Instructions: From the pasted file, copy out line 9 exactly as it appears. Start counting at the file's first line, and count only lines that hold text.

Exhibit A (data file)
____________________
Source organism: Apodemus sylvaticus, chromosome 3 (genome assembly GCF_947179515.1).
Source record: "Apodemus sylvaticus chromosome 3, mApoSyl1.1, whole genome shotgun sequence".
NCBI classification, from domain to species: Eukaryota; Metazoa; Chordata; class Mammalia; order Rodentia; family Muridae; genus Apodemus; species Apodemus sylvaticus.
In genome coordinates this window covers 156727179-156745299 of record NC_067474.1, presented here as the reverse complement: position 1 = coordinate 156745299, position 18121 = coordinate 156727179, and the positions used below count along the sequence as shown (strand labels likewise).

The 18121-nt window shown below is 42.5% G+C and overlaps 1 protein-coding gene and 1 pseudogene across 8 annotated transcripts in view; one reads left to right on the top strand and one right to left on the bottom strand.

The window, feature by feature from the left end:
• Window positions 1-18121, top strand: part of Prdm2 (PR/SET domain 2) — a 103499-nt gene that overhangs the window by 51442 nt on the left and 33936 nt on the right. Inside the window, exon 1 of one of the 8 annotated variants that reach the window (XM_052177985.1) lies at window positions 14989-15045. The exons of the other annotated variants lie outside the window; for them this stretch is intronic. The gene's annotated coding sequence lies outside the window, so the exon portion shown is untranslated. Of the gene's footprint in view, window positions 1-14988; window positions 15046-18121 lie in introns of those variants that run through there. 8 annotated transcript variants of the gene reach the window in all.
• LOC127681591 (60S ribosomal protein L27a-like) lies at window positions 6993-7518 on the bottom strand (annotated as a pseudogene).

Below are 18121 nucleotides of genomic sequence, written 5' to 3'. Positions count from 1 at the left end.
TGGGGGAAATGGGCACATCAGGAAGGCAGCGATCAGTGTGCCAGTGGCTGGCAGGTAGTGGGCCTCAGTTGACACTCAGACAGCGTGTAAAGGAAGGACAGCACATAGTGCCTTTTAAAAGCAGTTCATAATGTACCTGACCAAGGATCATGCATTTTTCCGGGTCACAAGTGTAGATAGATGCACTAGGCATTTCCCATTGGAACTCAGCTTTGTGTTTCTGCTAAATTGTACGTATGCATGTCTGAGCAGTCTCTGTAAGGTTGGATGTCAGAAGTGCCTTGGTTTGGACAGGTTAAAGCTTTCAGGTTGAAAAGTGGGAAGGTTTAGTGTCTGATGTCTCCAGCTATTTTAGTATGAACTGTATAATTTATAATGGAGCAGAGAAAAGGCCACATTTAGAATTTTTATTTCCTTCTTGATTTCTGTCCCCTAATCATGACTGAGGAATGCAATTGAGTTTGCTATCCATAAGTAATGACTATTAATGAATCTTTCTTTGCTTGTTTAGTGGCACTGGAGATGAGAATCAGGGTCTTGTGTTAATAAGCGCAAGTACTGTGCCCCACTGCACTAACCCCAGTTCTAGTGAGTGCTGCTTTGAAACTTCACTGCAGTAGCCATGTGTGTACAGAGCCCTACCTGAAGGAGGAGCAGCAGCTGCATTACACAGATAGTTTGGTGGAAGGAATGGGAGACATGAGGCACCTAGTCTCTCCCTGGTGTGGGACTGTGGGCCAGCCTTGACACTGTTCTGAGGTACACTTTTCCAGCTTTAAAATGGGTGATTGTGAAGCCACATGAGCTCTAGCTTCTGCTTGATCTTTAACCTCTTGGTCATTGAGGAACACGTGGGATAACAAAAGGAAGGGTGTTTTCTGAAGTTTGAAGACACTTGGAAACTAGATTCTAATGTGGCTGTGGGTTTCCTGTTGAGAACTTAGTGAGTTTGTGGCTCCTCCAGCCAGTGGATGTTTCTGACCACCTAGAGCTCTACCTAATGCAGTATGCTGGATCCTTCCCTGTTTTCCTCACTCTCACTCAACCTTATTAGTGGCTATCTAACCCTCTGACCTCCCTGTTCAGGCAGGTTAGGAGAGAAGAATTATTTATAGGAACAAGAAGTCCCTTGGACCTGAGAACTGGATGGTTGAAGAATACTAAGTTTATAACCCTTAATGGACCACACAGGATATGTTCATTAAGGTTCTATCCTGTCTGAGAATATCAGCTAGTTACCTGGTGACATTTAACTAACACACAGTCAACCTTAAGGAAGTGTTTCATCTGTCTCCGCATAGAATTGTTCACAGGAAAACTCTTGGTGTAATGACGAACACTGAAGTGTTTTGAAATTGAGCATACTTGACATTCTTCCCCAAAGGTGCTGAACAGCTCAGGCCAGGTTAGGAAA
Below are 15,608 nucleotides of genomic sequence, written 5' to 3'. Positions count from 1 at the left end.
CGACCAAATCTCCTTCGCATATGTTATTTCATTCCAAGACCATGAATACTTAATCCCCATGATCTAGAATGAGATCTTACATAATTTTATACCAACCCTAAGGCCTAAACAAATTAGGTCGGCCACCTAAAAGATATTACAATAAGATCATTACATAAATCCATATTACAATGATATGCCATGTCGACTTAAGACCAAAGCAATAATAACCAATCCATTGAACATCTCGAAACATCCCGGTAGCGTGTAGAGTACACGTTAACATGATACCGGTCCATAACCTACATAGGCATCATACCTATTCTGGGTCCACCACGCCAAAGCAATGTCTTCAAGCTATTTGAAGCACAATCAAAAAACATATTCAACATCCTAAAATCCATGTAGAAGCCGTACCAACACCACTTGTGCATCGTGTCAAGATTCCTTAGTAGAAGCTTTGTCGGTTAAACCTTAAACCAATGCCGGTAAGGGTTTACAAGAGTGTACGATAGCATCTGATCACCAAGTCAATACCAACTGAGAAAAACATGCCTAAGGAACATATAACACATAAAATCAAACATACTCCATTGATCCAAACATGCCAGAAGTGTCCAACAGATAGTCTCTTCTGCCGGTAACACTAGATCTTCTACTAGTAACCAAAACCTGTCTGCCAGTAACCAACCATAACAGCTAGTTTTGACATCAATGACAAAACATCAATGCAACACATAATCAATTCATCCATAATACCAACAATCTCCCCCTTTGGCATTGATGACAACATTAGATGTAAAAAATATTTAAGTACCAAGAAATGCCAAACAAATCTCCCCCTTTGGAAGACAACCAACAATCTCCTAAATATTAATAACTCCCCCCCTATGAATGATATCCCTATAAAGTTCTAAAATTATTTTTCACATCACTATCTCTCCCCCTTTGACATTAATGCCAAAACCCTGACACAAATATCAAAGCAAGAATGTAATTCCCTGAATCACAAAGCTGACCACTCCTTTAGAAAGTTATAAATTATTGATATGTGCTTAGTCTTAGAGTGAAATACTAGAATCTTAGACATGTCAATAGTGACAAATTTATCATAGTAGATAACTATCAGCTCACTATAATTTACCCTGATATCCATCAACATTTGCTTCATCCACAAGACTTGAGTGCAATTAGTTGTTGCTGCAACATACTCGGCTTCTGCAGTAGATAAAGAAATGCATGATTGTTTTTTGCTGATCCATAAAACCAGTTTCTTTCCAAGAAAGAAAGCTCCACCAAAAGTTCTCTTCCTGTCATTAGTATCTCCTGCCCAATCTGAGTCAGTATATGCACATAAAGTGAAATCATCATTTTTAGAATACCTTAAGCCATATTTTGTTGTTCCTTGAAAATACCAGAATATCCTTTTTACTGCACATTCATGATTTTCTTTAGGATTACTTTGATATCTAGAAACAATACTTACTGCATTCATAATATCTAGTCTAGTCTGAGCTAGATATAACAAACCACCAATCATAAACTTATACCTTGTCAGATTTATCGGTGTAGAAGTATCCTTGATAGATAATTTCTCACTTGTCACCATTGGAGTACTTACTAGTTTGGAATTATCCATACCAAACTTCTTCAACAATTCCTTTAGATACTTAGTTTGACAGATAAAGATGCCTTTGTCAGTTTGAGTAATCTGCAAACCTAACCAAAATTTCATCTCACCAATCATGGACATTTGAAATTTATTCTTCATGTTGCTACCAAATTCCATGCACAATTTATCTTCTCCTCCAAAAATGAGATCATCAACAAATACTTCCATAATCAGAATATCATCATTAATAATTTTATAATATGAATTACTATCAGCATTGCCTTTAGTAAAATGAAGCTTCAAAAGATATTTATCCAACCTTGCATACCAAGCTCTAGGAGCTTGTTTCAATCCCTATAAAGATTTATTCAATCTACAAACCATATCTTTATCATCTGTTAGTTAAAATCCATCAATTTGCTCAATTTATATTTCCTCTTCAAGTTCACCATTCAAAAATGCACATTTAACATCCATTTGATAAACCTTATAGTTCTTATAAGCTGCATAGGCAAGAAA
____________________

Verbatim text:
Below are 18121 nucleotides of genomic sequence, written 5' to 3'. Positions count from 1 at the left end.